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161 terms

Anatomical Kinesiology Lec 1-5

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Anatomy
the study of external and internal structures and the physical relationship between body parts
Physiology
the study of function
Kinesiology
study of human movement across all of its dimensions
Kinesiology
primary goal is to identify the underlying mechanisms and consequences of human movement
Microscopic
structures that cannot be seen without magnification
cytology
analyzes the internal structure of cells
Histology
broader prospective- examines tissues
Tissues
groups of specialized cells that work together to perform specific functions
Macroscopic
considers relatively large structure and features visible to the unaided eye
Surface anatomy
refers to the study of the general form and superficial anatomical markings
Regional anatomy
considerall of the superficial and internal features in a specific area of the body such as the head, neck, or trunk
Systemic anatomy
considers the structure of major organ systems such as the skeletal or muscular system
chemical or molecular level
four- hydrogen, oxygen, carbon, and nitrogen make up 99% of the total number of atoms which interact to form compounds with distinctive properties
Cellular level
smallest living units in the body; contain internal structures called organelles; made up of complex chemicals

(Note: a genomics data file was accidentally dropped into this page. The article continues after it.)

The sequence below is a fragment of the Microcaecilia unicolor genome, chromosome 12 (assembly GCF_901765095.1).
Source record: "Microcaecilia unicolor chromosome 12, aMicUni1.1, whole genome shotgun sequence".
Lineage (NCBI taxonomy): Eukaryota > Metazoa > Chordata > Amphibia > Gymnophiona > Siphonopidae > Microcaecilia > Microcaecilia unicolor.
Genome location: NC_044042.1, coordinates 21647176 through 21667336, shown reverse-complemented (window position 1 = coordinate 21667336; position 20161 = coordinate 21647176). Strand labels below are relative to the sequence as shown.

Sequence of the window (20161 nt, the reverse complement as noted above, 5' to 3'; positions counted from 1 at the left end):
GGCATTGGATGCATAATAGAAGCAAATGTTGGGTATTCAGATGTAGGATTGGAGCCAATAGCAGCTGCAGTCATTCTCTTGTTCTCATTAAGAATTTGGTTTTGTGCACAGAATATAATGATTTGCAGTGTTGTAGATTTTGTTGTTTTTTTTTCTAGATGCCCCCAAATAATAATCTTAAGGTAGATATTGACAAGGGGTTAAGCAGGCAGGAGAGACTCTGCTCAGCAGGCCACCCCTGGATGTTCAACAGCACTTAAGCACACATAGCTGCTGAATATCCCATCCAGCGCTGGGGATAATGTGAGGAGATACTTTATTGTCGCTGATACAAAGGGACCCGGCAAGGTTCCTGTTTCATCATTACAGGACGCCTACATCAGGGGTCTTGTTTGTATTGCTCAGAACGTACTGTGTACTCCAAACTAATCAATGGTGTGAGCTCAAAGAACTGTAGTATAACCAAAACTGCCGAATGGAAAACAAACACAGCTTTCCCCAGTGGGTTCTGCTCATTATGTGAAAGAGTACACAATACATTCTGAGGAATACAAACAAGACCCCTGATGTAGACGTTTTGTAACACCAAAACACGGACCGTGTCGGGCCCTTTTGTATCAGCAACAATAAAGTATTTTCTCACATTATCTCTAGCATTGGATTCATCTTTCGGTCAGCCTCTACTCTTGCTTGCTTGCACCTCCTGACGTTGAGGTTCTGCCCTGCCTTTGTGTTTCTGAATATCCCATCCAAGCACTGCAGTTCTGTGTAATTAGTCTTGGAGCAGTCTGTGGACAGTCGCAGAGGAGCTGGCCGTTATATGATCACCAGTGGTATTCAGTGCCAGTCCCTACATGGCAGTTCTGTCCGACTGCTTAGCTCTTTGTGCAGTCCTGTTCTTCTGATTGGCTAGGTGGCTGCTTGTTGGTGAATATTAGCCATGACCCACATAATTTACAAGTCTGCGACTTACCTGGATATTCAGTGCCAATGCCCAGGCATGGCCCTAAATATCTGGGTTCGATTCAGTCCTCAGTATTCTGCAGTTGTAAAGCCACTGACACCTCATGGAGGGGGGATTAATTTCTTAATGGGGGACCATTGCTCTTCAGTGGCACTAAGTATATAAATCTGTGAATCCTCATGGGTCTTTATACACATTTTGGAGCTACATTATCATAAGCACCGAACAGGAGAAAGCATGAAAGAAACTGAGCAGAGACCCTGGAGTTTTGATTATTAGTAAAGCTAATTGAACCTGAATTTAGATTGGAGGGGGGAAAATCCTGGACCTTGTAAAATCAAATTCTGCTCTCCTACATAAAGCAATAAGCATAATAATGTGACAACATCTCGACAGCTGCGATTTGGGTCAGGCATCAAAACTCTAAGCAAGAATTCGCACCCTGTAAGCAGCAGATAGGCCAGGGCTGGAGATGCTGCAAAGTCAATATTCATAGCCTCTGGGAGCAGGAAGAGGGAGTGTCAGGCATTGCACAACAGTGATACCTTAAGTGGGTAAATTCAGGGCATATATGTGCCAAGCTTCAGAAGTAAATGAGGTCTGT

Tissue level
cells areconnected to form distinctive _____; that work together to perform a particular function
organ level
two or more different types of tissues with specific functions form a distinctive _____
system level
consists of realted organs that have a common function
homeostasis
when the systems are functioning normally, the characteristics of the internal environment will be relatively stable
integumentary system
protection from environmental hazards; temperature control
skeletal system
support, protection of soft tissues; minteral storage; blood formation
muscular system
locomotion, support, heat production
nervous system
directing immediate responses to stimuli, usually by coordinating the activities of other organ systems
endocrine system
directing long term changes in the activities of other organ systems
cardiovascular system
internal transport of cells and dissolved materials, including nutrients, wastes, and gases
lymphoid system
defense against infection and disease
respiratory system
delivery of air to sites where gas exchange can occur between the air and circulating blood
digestive system
processing of food and absorption of organic nutrients, minerals, vitamins, and water
urinary system
elimination of excess water, salts, and waste products; control of pH
reproductive system
production of sex cells and hormones
anatomical position